5. A disposable diaper according to any one of claims 1-4 wherein said fastening tapes (54) have a Taber stiffness of less than 3 g·cm, preferably of from 0.5 to 2 g·cm.
  6. A disposable diaper according to any one of claims 1-5 wherein said fastening tapes (54) are adhesive tapes.
  7. A disposable diaper according to any one of claims 1-5 wherein said fastening tapes (54) are mechanical fastening tapes.
  8. A disposable diaper according to either one of claims 5 and 7 wherein said fastening tapes (54) are refastenable and further comprise a release tape, Y-bond and end tab.
  9. A disposable diaper according to claim 6 or claim 8 when dependent thereon wherein the user's end (58) of said fastening tapes (54) has a sinusoidal-like shape.
  10. A disposable diaper according to claim 7 or claim 8 when dependent thereon wherein the user's end (58) of said fastening tapes (54) comprises a hook region (64).
  11. A disposable diaper according to claim 10 wherein the disposable diaper further comprises a loop region on the outside of the second waist portion (44), said loop region being inboard from the longitudinal side edges of the absorbent means (14) by a distance at least equal to the lateral width of the hook region (64) on the user's end (58) of said fastening tapes (54), and said loop region having a longitudinal width of no more than 1.3 cm larger than the longitudinal length of said hook regions (64).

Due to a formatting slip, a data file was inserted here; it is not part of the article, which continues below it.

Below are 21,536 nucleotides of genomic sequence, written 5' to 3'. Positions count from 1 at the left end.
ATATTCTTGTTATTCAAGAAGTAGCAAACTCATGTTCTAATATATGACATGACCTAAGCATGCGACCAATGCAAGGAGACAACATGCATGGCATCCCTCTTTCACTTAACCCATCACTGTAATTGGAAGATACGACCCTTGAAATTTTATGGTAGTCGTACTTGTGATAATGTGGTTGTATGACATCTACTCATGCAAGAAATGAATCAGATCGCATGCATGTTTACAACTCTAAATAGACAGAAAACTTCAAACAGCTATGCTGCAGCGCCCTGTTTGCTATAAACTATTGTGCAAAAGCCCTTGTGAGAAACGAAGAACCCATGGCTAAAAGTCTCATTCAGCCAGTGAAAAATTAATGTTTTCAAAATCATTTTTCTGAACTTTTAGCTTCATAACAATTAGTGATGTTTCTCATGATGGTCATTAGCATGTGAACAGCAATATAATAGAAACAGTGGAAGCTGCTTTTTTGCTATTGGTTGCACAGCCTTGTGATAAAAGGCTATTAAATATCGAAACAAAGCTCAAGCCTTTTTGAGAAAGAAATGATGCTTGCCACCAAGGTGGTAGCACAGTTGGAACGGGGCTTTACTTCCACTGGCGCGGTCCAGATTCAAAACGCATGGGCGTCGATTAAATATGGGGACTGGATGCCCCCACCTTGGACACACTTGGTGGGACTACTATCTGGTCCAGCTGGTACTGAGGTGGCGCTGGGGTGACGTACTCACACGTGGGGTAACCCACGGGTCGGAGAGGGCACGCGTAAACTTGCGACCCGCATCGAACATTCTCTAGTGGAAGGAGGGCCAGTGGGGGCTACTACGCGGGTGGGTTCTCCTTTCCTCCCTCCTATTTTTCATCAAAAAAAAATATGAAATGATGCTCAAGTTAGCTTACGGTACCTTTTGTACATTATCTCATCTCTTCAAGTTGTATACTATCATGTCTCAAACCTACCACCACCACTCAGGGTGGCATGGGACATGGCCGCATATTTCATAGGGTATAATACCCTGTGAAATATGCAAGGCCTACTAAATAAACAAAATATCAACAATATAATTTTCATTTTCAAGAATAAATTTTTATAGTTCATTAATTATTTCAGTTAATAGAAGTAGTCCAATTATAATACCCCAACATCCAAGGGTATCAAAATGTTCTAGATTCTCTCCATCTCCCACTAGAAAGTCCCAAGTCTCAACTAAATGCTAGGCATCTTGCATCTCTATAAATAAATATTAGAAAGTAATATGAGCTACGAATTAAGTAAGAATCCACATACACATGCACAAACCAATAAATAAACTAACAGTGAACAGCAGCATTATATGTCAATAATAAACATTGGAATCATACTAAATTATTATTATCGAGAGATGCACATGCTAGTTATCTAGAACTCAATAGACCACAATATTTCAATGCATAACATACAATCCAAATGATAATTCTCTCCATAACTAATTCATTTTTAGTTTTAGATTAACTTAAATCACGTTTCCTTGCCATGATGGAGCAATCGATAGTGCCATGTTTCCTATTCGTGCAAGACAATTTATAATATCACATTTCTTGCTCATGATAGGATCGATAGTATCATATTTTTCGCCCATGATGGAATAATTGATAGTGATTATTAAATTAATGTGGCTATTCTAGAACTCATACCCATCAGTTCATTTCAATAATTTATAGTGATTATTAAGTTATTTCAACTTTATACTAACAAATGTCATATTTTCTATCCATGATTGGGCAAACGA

12. A disposable diaper according to claim 11 wherein the user's end (58) of said fastening tapes (54) has a trapezoidal-like shape.
EP19870300450 1986-01-21 1987-01-20 Disposable diaper having wide tapered fastening tapes Expired - Lifetime EP0233704B1 (en)

Priority Applications (2)

Application Number Priority Date Filing Date Title
US82110086A true 1986-01-21 1986-01-21
US821100 1986-01-21

Applications Claiming Priority (1)

Application Number Priority Date Filing Date Title
AT87300450T AT78150T (en) 1986-01-21 1987-01-20 Disposable diaper with pointed befestigungsbaendern.

Publications (3)

Publication Number Publication Date
EP0233704A2 EP0233704A2 (en) 1987-08-26
EP0233704A3 EP0233704A3 (en) 1990-02-21
EP0233704B1 true EP0233704B1 (en) 1992-07-15

Family

ID=25232508

Family Applications (1)

Application Number Title Priority Date Filing Date
EP19870300450 Expired - Lifetime EP0233704B1 (en) 1986-01-21 1987-01-20 Disposable diaper having wide tapered fastening tapes

Country Status (19)

Country Link
EP (1) EP0233704B1 (en)
JP (1) JPS62231659A (en)
KR (1) KR950001378B1 (en)
AU (1) AU604225B2 (en)
CA (1) CA1293594C (en)
DE (2) DE3780323T2 (en)
DK (1) DK169755B1 (en)
EG (1) EG18241A (en)
ES (1) ES2033303T3 (en)
FI (1) FI89673C (en)
GB (1) GB2185383B (en)
GR (1) GR3005225T3 (en)
HK (1) HK103692A (en)
IE (1) IE59009B1 (en)
MA (1) MA20854A1 (en)
MX (1) MX160609A (en)